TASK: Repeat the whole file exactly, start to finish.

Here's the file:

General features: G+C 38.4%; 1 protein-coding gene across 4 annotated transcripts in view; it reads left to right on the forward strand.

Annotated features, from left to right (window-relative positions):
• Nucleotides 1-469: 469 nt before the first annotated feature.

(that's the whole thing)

General features: G+C 38.4%; 1 protein-coding gene across 4 annotated transcripts in view; it reads left to right on the forward strand.

Annotated features, from left to right (window-relative positions):
• Nucleotides 1-469: 469 nt before the first annotated feature.